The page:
Residents of Turkey-Syria border area see danger while hoping for calm

People run to take cover after mortars fired from Syria, in Akcakale, Turkey, Thursday.
(Ismail Coskun/HA via AP )

Schools in the Turkish city of Akcakale, on the border with Syria, sat empty Thursday because it was too risky for students to gather in one place.

Shelling in the area since Turkey’s incursion into Syria a week ago to push back Kurdish forces had disrupted a basic understanding for Akcakale schools: Turkish students attend classes in the morning and Syrian children go in the evening. But now no one was there out of fear.

A few days earlier, a mortar shell fired from Syria had smashed through a window in an Akcakale apartment building, killing an 8-month-old child and leaving three other people in critical condition.


A Syrian family that fled the eight years of war in their home country between forces for and against the government of President Bashar Assad had been renting the apartment that suffered the most damage, said Ahmet Toran, a Turkish construction contractor who owns the building.

“What possible crime could that baby have committed?” Toran said. “They were just trying to build a life somewhere, and in a single moment their lives were destroyed.”

A cease-fire announced Thursday by the United States and Turkey, an ally, offered at least some hope of calm for residents along the Turkey-Syria border who have seen their communities suffer as a result of nearby fighting between Turkish and Kurdish forces. Officials said a five-day cease-fire would give the Kurdish militias, who had been U.S. allies until President Trump decided to step aside to allow the Turkey incursion, time to move clear of a 20-mile buffer from the border.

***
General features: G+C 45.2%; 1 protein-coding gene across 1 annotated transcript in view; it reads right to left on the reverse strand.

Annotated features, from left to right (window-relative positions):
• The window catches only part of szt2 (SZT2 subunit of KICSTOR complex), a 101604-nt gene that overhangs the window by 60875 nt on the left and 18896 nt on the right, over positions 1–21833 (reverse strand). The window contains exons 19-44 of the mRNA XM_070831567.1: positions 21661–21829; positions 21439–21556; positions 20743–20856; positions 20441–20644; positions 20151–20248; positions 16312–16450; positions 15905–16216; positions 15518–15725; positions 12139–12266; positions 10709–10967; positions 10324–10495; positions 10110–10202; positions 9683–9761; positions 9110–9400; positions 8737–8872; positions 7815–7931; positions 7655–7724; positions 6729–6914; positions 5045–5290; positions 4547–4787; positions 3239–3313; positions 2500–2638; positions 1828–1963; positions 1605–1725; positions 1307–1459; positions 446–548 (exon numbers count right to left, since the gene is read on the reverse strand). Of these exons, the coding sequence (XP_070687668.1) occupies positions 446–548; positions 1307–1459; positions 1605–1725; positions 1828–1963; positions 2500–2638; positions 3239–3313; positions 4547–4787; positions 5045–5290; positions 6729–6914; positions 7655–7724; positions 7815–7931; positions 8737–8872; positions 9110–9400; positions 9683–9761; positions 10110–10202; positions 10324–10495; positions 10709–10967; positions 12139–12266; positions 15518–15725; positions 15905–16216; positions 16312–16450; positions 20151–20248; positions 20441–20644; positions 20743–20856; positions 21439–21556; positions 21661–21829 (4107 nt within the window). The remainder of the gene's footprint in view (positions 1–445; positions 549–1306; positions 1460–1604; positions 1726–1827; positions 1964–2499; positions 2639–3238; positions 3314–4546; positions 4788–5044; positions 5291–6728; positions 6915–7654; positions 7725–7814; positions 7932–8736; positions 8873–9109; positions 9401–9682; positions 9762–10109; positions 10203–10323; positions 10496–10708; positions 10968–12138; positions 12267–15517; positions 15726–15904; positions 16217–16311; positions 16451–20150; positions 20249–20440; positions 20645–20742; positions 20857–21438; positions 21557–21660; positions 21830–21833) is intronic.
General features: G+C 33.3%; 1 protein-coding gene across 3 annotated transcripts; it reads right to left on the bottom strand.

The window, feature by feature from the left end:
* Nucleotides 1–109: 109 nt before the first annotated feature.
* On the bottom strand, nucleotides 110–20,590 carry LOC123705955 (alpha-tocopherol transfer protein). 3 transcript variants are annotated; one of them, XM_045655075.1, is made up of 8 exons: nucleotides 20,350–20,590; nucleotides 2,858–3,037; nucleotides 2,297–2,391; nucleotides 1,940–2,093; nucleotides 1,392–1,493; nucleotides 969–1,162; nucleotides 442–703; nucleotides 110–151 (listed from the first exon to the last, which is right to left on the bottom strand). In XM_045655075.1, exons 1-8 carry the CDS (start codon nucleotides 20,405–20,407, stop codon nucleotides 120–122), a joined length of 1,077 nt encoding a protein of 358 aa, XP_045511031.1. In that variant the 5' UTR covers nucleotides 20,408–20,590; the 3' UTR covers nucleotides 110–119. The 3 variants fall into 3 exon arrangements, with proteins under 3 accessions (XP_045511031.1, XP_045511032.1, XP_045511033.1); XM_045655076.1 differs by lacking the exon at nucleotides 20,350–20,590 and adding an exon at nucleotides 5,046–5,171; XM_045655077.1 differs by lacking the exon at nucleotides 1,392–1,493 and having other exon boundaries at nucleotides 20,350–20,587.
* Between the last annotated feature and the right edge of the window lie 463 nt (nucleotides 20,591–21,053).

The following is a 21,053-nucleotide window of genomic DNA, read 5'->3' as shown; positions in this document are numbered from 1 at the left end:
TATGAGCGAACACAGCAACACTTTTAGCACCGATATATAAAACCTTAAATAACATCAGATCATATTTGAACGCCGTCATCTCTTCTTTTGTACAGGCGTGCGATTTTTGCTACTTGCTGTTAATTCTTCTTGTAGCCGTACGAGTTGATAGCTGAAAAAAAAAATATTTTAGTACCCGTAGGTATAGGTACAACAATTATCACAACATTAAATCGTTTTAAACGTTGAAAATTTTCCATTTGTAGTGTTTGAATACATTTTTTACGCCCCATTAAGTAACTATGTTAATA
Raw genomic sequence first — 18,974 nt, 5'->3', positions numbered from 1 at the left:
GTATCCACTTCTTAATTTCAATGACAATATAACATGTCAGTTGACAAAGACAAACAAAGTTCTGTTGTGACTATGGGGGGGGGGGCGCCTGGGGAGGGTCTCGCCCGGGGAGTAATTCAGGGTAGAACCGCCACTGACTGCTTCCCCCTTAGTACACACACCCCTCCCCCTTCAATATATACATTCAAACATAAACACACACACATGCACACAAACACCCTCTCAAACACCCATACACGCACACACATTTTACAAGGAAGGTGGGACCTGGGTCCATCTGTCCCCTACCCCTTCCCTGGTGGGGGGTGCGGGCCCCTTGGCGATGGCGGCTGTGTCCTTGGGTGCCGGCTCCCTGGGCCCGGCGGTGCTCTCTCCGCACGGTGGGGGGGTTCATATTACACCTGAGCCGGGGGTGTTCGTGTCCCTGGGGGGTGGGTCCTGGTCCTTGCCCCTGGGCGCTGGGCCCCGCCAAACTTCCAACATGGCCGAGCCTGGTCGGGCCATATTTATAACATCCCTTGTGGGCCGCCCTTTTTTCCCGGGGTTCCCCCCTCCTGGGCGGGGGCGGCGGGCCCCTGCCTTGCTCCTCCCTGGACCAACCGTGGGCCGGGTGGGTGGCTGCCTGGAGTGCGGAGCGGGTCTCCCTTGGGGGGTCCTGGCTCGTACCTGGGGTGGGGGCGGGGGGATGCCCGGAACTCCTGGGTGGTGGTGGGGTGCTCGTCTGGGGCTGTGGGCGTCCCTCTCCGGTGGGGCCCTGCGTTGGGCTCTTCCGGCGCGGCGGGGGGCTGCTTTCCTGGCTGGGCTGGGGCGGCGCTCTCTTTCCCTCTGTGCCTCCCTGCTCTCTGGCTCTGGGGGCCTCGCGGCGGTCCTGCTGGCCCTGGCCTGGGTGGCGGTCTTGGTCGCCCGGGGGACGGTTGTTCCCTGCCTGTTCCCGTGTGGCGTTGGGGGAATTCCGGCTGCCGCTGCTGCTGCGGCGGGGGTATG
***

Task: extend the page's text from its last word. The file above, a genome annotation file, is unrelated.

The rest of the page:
In recent days, Turkish troops, tanks and other hardware have flowed into Syria, along with tens of thousands of Syrian rebel fighters under Turkey’s command. Turkish officials in Ankara say they want to protect their citizens and start settling Syrian refugees back in their own country.

At a border wall separating Akcakale from the Syrian town of Tal Abyad, a pickup truck pulled up this week beneath a guard tower manned by Turkish soldiers in battle gear. Half a dozen young Syrian men jostled for a seat, some inside the cabin, others in the bed hugging the mounted machine gun. They patted one another on the back before heading west, following the wall to a gap where they could cross into Syria. A steady stream of Syrian teenagers posed for pictures before the wall holding up the rebel flag.

Ubaid Hassun, 57, said he normally works in construction, but that had come to a halt with the fighting during the last week. He had left his village in 2014 near Suluk in Syria, some 12 miles from from Akcakale, after Islamist fighters took control.


“There was no wall back then, we just walked across. All of us came thinking we would be going back soon,” he said.

Hassun welcomed word that Turkish forces had taken control of Tal Abyad, and hoped they would push farther and take his village as well.